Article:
Barney Frank Sticks Up for Tom DeLay

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This is a partial transcript from "The O'Reilly Factor," May 16, 2005, that has been edited for clarity.

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BILL O'REILLY, HOST: In the "Personal Story" segment tonight, one of the most outspoken congressmen on the Hill is Barney Frank (search ) from Massachusetts, a fiercely dedicated Democrat.

Over the weekend, DNC chief Howard Dean (search ) said, "Tom DeLay ought to go back to Houston, where he can serve his jail sentence." But Congressman Frank objected to those words. He joins us now from Washington.

Don't you think that Howard Dean is the best friend the Republican Party could ever have, saying all this stuff? I mean, why does he do that?

REP. BARNEY FRANK (D), MASSACHUSETTS: Well, not all the time. I think we're all told, a lot of us, you've got to energize your base, et cetera, et cetera. And I agree that you really do want to make sure that the people who most strongly support you are enthused.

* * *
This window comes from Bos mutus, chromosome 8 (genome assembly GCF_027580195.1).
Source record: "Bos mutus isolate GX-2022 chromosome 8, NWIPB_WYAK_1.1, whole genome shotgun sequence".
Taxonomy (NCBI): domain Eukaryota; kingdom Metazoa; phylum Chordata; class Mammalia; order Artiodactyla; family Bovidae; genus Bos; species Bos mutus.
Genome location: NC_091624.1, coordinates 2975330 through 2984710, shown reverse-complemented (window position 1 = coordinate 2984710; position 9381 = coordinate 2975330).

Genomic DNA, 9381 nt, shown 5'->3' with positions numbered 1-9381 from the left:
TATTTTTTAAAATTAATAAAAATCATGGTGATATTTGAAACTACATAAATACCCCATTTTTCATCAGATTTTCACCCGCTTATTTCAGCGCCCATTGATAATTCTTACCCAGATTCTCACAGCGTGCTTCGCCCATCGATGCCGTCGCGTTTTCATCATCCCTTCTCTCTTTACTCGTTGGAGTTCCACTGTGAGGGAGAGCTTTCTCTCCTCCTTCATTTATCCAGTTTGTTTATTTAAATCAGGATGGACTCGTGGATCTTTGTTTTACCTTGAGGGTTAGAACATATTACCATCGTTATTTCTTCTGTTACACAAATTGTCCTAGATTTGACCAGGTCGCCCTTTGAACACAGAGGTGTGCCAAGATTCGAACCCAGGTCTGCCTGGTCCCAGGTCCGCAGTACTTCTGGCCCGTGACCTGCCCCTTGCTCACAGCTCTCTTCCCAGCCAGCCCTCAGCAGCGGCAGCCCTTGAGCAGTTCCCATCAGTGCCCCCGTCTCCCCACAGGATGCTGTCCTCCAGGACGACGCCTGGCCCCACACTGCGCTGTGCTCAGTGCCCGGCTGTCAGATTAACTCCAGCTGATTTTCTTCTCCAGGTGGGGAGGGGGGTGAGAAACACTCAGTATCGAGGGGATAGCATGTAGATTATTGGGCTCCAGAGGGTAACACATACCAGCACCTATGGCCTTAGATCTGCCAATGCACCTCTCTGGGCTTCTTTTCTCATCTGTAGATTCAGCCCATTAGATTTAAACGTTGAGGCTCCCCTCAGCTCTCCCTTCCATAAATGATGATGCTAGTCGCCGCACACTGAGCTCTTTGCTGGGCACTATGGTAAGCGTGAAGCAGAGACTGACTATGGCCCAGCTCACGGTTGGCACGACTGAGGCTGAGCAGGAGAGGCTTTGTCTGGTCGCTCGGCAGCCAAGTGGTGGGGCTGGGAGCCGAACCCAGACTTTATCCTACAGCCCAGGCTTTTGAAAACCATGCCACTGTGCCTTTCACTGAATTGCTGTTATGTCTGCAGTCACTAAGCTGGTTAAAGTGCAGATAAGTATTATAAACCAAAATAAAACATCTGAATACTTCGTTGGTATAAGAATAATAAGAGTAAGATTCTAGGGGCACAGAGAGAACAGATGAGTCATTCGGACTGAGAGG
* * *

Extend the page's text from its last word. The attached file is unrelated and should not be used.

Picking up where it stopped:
But I think you have that in a regional way. I guess there are people who think maybe, you know, being tough and being fair are inconsistent.

Governor Dean gets enthusiastic. I don't think he's the Republicans' best friend. I think he's been a very valuable Democrat. But I want to preserve my ability to speak out honestly.

Now, most of the time I'm going to agree with the Democrats and disagree with the Republicans. But on those occasions when I do strongly disagree with the Democrats and I don't say anything, I think I forfeit my right to have people pay attention to me when I say the things that I don't like about what Republicans are saying.

O'REILLY: Well, did you think it was a cheap shot?

FRANK: I think it was inappropriate. I'm a great critic of Tom DeLay's. I have nothing personal against him. I think he has run the House in a very bad way. I was very upset with what they did on the Ethics Committee.

But to say that he's a criminal, at this point there's no basis for that. He hasn't been indicted. And yes, I thought it was a very unfair and inappropriate thing to do.